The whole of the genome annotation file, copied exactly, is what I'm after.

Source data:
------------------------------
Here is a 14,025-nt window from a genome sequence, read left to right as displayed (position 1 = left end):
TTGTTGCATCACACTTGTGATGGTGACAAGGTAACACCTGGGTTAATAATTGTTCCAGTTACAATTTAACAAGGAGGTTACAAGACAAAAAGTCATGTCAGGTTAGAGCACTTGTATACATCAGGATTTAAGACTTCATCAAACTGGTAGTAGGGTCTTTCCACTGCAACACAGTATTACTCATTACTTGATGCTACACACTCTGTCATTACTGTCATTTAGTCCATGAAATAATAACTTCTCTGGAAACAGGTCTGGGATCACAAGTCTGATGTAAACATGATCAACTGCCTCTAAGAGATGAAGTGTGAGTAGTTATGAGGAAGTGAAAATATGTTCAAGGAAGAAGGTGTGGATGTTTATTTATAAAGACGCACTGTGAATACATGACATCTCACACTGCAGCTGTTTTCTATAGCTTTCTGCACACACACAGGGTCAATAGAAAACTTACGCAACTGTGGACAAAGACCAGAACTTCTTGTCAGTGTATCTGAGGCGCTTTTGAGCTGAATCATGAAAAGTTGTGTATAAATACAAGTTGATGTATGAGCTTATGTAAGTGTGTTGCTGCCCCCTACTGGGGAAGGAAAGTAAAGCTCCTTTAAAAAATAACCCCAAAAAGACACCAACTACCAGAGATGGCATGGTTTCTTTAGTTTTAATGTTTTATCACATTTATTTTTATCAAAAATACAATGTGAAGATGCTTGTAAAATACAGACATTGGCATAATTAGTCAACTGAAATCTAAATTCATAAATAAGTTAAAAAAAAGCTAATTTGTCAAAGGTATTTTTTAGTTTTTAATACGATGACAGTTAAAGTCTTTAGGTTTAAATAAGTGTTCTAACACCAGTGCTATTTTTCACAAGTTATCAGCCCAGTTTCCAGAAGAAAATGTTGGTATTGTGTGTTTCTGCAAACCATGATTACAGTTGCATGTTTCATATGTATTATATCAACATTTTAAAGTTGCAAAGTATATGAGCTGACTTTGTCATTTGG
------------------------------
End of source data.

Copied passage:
Here is a 14,025-nt window from a genome sequence, read left to right as displayed (position 1 = left end):
TTGTTGCATCACACTTGTGATGGTGACAAGGTAACACCTGGGTTAATAATTGTTCCAGTTACAATTTAACAAGGAGGTTACAAGACAAAAAGTCATGTCAGGTTAGAGCACTTGTATACATCAGGATTTAAGACTTCATCAAACTGGTAGTAGGGTCTTTCCACTGCAACACAGTATTACTCATTACTTGATGCTACACACTCTGTCATTACTGTCATTTAGTCCATGAAATAATAACTTCTCTGGAAACAGGTCTGGGATCACAAGTCTGATGTAAACATGATCAACTGCCTCTAAGAGATGAAGTGTGAGTAGTTATGAGGAAGTGAAAATATGTTCAAGGAAGAAGGTGTGGATGTTTATTTATAAAGACGCACTGTGAATACATGACATCTCACACTGCAGCTGTTTTCTATAGCTTTCTGCACACACACAGGGTCAATAGAAAACTTACGCAACTGTGGACAAAGACCAGAACTTCTTGTCAGTGTATCTGAGGCGCTTTTGAGCTGAATCATGAAAAGTTGTGTATAAATACAAGTTGATGTATGAGCTTATGTAAGTGTGTTGCTGCCCCCTACTGGGGAAGGAAAGTAAAGCTCCTTTAAAAAATAACCCCAAAAAGACACCAACTACCAGAGATGGCATGGTTTCTTTAGTTTTAATGTTTTATCACATTTATTTTTATCAAAAATACAATGTGAAGATGCTTGTAAAATACAGACATTGGCATAATTAGTCAACTGAAATCTAAATTCATAAATAAGTTAAAAAAAAGCTAATTTGTCAAAGGTATTTTTTAGTTTTTAATACGATGACAGTTAAAGTCTTTAGGTTTAAATAAGTGTTCTAACACCAGTGCTATTTTTCACAAGTTATCAGCCCAGTTTCCAGAAGAAAATGTTGGTATTGTGTGTTTCTGCAAACCATGATTACAGTTGCATGTTTCATATGTATTATATCAACATTTTAAAGTTGCAAAGTATATGAGCTGACTTTGTCATTTGG